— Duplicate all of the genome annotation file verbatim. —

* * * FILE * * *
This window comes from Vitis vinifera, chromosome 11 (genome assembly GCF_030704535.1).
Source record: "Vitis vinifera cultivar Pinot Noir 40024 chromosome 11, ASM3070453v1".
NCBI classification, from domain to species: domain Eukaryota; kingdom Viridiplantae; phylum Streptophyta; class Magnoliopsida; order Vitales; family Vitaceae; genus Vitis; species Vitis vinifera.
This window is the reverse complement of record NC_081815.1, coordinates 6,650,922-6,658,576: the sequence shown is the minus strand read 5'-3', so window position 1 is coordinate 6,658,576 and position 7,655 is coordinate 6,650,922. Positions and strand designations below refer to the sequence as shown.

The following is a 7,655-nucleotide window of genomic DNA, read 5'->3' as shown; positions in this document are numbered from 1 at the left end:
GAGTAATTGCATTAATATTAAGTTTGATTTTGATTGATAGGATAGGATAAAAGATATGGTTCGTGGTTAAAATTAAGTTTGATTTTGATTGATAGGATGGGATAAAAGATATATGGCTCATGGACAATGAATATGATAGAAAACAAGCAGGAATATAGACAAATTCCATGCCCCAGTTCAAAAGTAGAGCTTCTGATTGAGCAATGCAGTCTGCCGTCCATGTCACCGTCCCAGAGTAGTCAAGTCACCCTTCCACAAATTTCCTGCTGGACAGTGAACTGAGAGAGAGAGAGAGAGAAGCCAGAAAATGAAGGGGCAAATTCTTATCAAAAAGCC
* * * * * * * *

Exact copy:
This window comes from Vitis vinifera, chromosome 11 (genome assembly GCF_030704535.1).
Source record: "Vitis vinifera cultivar Pinot Noir 40024 chromosome 11, ASM3070453v1".
NCBI classification, from domain to species: domain Eukaryota; kingdom Viridiplantae; phylum Streptophyta; class Magnoliopsida; order Vitales; family Vitaceae; genus Vitis; species Vitis vinifera.
This window is the reverse complement of record NC_081815.1, coordinates 6,650,922-6,658,576: the sequence shown is the minus strand read 5'-3', so window position 1 is coordinate 6,658,576 and position 7,655 is coordinate 6,650,922. Positions and strand designations below refer to the sequence as shown.

The following is a 7,655-nucleotide window of genomic DNA, read 5'->3' as shown; positions in this document are numbered from 1 at the left end:
GAGTAATTGCATTAATATTAAGTTTGATTTTGATTGATAGGATAGGATAAAAGATATGGTTCGTGGTTAAAATTAAGTTTGATTTTGATTGATAGGATGGGATAAAAGATATATGGCTCATGGACAATGAATATGATAGAAAACAAGCAGGAATATAGACAAATTCCATGCCCCAGTTCAAAAGTAGAGCTTCTGATTGAGCAATGCAGTCTGCCGTCCATGTCACCGTCCCAGAGTAGTCAAGTCACCCTTCCACAAATTTCCTGCTGGACAGTGAACTGAGAGAGAGAGAGAGAGAAGCCAGAAAATGAAGGGGCAAATTCTTATCAAAAAGCC